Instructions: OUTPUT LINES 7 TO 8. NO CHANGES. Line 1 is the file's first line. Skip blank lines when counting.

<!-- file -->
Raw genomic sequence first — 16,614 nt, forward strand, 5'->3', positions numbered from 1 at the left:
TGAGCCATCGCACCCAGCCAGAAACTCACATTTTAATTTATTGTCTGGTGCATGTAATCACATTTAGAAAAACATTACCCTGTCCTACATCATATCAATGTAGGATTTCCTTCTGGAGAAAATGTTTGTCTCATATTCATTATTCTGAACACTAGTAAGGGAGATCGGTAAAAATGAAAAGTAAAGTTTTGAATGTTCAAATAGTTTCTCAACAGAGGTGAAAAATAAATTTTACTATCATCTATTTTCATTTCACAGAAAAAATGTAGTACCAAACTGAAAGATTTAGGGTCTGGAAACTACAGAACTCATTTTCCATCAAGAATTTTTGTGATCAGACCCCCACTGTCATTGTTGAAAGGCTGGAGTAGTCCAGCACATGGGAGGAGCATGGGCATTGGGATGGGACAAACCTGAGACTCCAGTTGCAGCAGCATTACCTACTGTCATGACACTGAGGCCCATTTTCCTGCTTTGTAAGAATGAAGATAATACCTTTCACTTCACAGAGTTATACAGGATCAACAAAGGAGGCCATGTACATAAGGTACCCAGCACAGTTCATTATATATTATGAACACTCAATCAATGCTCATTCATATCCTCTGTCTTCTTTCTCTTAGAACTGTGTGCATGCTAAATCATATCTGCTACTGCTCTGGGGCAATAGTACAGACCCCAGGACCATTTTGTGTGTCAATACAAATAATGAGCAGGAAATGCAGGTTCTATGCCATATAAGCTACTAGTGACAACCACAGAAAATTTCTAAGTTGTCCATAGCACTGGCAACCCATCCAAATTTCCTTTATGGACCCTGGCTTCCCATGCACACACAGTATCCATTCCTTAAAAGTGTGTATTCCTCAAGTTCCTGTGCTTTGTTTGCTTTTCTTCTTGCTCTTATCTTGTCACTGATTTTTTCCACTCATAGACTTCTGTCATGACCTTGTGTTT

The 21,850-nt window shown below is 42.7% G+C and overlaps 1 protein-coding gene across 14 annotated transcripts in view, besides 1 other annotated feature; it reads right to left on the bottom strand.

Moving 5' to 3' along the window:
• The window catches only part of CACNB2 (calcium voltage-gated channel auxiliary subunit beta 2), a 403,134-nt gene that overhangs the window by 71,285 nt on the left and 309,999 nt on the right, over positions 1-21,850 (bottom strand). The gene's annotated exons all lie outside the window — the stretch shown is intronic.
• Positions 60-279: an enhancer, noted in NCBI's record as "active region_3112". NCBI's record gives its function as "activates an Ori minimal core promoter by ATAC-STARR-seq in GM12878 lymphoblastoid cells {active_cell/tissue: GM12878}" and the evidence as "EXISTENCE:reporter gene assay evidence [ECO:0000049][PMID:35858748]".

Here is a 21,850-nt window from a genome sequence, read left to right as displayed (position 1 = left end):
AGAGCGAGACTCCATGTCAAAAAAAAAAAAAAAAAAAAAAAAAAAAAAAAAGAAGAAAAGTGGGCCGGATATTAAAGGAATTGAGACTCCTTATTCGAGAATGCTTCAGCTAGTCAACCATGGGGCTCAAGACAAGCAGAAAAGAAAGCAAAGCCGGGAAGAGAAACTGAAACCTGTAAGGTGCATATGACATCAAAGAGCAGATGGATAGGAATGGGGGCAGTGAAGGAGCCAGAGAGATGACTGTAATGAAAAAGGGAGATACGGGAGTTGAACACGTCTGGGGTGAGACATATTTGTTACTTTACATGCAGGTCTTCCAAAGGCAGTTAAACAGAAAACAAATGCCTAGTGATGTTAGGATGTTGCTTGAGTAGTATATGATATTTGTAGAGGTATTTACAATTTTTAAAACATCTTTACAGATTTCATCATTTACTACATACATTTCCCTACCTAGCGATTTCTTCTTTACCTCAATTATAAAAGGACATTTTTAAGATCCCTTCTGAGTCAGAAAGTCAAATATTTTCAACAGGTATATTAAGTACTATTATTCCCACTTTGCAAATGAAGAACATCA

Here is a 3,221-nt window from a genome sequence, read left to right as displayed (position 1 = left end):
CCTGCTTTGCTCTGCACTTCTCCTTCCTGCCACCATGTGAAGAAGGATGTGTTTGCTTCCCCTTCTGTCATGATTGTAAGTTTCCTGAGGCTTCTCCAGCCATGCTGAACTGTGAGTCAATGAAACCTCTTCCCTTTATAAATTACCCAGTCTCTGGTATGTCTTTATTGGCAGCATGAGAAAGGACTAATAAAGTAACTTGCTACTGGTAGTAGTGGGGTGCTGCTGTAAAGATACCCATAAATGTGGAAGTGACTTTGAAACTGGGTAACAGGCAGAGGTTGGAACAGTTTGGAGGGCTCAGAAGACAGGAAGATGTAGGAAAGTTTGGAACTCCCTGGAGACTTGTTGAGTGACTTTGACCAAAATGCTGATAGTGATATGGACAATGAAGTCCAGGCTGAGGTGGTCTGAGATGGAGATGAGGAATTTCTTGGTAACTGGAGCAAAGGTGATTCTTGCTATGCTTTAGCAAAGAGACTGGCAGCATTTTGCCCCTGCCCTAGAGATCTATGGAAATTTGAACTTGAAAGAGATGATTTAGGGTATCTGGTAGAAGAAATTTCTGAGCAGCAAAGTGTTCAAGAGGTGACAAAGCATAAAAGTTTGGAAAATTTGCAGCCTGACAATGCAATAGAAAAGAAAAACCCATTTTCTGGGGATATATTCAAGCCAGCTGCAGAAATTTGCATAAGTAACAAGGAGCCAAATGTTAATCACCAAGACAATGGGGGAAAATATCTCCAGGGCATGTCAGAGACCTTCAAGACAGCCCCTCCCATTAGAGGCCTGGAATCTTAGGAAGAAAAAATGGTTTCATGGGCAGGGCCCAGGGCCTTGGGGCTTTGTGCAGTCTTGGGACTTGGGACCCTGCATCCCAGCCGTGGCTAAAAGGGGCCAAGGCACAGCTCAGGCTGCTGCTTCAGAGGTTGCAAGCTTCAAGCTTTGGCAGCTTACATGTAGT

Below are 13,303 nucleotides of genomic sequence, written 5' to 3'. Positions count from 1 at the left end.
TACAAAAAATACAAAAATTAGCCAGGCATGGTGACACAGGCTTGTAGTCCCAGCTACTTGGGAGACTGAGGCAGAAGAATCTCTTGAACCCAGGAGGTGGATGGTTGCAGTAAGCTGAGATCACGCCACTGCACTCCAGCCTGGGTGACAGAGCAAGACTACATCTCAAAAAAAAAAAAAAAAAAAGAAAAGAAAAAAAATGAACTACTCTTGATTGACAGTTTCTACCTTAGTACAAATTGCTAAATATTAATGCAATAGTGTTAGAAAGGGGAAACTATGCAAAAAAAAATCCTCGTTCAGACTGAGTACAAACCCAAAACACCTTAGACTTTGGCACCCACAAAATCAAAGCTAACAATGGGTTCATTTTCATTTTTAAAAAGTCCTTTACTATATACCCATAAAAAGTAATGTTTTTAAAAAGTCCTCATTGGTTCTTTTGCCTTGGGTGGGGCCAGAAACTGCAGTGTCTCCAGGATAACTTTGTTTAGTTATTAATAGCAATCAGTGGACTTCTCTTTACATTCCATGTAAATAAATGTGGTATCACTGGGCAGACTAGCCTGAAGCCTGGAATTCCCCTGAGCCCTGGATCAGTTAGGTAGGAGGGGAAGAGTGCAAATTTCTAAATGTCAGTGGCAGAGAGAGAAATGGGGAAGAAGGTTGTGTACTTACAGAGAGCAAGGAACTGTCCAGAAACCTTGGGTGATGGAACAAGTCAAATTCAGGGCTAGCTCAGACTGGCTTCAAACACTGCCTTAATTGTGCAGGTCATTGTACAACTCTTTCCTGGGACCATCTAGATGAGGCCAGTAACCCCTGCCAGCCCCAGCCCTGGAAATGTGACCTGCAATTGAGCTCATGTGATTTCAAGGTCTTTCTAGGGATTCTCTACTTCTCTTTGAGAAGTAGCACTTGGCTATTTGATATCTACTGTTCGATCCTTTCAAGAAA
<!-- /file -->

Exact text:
Here is a 21,850-nt window from a genome sequence, read left to right as displayed (position 1 = left end):
AGAGCGAGACTCCATGTCAAAAAAAAAAAAAAAAAAAAAAAAAAAAAAAAAGAAGAAAAGTGGGCCGGATATTAAAGGAATTGAGACTCCTTATTCGAGAATGCTTCAGCTAGTCAACCATGGGGCTCAAGACAAGCAGAAAAGAAAGCAAAGCCGGGAAGAGAAACTGAAACCTGTAAGGTGCATATGACATCAAAGAGCAGATGGATAGGAATGGGGGCAGTGAAGGAGCCAGAGAGATGACTGTAATGAAAAAGGGAGATACGGGAGTTGAACACGTCTGGGGTGAGACATATTTGTTACTTTACATGCAGGTCTTCCAAAGGCAGTTAAACAGAAAACAAATGCCTAGTGATGTTAGGATGTTGCTTGAGTAGTATATGATATTTGTAGAGGTATTTACAATTTTTAAAACATCTTTACAGATTTCATCATTTACTACATACATTTCCCTACCTAGCGATTTCTTCTTTACCTCAATTATAAAAGGACATTTTTAAGATCCCTTCTGAGTCAGAAAGTCAAATATTTTCAACAGGTATATTAAGTACTATTATTCCCACTTTGCAAATGAAGAACATCA